Col Ikram Ullah Chitral

Staging a fightback

Col (r) Ikram Ullah Khan

After having hit the lowest ebb of popularity while in government, Imran Khan is gaining popularity again after his dethronement. His ouster has come as a blessing in disguise for him. 

The popular perception about Imran Khan is that he is an invincible fighter and as repeatedly said by him that he fights till the last ball and not accustomed to accept defeat. Following an unceremonious exit from the corridors of power through a vote of no-confidence which came to him as a bolt from the blue and which he believes was orchestrated through a foreign conspiracy, he has put himself in a fighting mode once again with his sleeves rolled up. 
Brandishing the infamous threat-letter the veracity of which is yet to be established and is challenged by his political opponents forming a joint opposition then and occupying the driver’s seat now, Imran Khan has successfully managed to exploit the sentiments of the emotionally charged public. Playing to the gallery remains every politician’s cup of tea more so with Imran Khan. Politicians believe in saying things to the public in a bid to impress them and secure their support through hollow slogans and false promises, instead of dealing with their problems with an intent to solve them. 
The public outbursts chanted in favour of Khan, to my understanding, is a transient phenomenon which ordinarily happens after every political leader heading a party makes an exit or to be more precise, is forced to make an exit which dies down by and by. Khan needs to understand that emotionally charged crowds could only make him more swollen thus making things worse but can’t determine his political future. He will have to get off his high horse and sit with the people who matter to determine the future course of action. 
Although, Khan’s ouster came as a result of no-confidence motion which is a democratic process, establishment’s neutrality is widely believed to be the major reason for his exit. This may be a mere perception but in Pakistan’s political milieu, perception is always stronger than reality. Unfortunately, it has been an old tradition and tested recipe with our political leadership to throw the blame of their failures at the door of state institutions. I have yet to see a political figure admitting his fault and say ” the buck stops here”.  The fact of the matter is that Khan’s intense rigidity towards the opposition parties, his despotic style of governance and shambolic handling of economy starting from Asad Umar and ending with Shaukat Tareen leading to a sad dénouement, and on top of all, his belligerent approach towards the US and the West became instrumental in pulling him down the stairs. His anti-American rhetoric which he never gets tired of and has been invariably using to his political advantage couldn’t save him from fall. Although Khan strongly believes that he was shown the door through foreign interference, Maleeha Lodhi, a former Pakistani ambassador to the US and Britain, termed the accusations of foreign hand “a classic populist but hollow tactic used by beleaguered governments”.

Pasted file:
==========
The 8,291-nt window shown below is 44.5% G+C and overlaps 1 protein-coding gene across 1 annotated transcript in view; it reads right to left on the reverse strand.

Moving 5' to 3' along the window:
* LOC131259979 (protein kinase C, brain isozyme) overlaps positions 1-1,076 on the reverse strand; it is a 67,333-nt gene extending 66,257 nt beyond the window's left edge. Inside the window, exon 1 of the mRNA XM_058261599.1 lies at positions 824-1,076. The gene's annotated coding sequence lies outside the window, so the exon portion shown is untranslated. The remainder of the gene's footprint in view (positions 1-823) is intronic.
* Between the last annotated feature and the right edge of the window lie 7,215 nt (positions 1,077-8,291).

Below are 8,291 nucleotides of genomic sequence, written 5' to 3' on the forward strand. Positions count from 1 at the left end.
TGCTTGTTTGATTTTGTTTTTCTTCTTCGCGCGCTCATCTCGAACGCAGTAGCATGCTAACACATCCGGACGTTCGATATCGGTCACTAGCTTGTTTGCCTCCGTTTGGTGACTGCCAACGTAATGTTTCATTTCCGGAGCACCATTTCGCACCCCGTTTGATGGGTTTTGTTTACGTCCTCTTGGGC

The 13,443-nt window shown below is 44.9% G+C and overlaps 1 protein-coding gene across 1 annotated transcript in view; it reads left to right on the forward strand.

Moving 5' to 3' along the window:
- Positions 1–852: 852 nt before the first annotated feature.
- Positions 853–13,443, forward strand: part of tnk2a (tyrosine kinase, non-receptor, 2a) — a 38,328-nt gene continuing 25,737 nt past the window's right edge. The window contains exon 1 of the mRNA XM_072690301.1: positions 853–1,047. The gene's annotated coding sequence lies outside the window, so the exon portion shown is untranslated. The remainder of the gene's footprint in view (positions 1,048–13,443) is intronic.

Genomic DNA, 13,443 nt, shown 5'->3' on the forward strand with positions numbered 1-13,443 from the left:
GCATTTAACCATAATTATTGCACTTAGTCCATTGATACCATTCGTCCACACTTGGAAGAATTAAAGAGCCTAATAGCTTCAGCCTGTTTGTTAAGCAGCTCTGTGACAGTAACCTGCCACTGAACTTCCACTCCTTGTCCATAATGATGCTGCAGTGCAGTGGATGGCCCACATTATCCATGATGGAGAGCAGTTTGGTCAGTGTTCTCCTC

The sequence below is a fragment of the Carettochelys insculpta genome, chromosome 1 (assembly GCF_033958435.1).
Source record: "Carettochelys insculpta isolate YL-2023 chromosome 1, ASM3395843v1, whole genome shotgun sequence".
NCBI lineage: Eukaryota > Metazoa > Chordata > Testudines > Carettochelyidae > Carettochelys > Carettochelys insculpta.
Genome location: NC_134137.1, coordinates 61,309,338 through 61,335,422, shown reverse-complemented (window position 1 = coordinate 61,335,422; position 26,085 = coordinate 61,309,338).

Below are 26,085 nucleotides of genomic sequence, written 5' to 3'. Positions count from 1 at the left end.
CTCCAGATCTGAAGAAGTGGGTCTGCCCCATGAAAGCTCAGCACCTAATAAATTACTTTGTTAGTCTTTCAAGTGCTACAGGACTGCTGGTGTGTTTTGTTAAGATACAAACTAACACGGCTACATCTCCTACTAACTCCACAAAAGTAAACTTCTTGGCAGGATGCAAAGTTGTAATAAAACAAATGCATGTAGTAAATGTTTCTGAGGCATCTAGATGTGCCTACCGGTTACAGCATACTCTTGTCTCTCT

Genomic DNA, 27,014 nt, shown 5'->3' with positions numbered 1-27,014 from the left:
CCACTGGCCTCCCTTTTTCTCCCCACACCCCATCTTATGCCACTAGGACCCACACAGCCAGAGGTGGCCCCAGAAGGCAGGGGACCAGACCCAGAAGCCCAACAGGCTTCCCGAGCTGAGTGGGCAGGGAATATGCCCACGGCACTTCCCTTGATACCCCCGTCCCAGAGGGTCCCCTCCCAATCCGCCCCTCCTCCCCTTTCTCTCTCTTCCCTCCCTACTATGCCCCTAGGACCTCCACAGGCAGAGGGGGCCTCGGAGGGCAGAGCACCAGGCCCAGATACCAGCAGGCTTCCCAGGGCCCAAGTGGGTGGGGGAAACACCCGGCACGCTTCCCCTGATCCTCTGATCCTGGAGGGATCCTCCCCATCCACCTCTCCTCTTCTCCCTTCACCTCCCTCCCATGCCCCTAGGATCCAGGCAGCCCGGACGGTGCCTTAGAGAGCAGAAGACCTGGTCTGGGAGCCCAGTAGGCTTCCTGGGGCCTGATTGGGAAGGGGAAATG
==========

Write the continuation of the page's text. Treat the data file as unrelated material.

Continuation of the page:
With every passing day things are turning violent as the political temperature has been kept by Khan at the boiling point and is likely to remain so in the days and months to come as he plans to have a million march on Islamabad any time after Eid-ul-Fitr. The ever rising political temperature has raised fears of violence with Imran Khan’s heated rhetoric infatuating the public and creating an aura of a looming political crisis thus pushing the country towards a new round of instability and political turmoil that may ultimately create a civil war like situation which the country can ill afford. 
Khan’s famous saying, ” I was not voted to power to check tomato and potato prices but to build a nation” seems to appeal to his die-hard supporters and blind followers despite the fact that he floundered on economic front very badly and the economy was put on ventilator throughout with more and more oxygen given through IMF and other lending agencies with no chance of recovery. This was destined to happen because he wasted his time and energy on opposition bashing that came as a result of his mental frigidity.  
Lastly, Imran Khan needs to remember the famous English saying which goes: “It doesn’t matter what happens to you but it does matter how you behave while it is happening to you”. Imran Khan is well advised to soften his tone, shed the  belligerent posture and avoid targeting the state institutions as he has a long political journey to traverse. Political figures never shut the door of reconciliation and always try to find a middle path in order to survive in politics. Political history of Pakistan bears witness to the stark reality that those who adopted a confrontational approach and chose to tread a collision course vis-a-vis the state institutions did it only at the cost of their political future; and at the end of the day had  to pay through the nose. Khan needs to learn a lesson from not too distant political history of the country.

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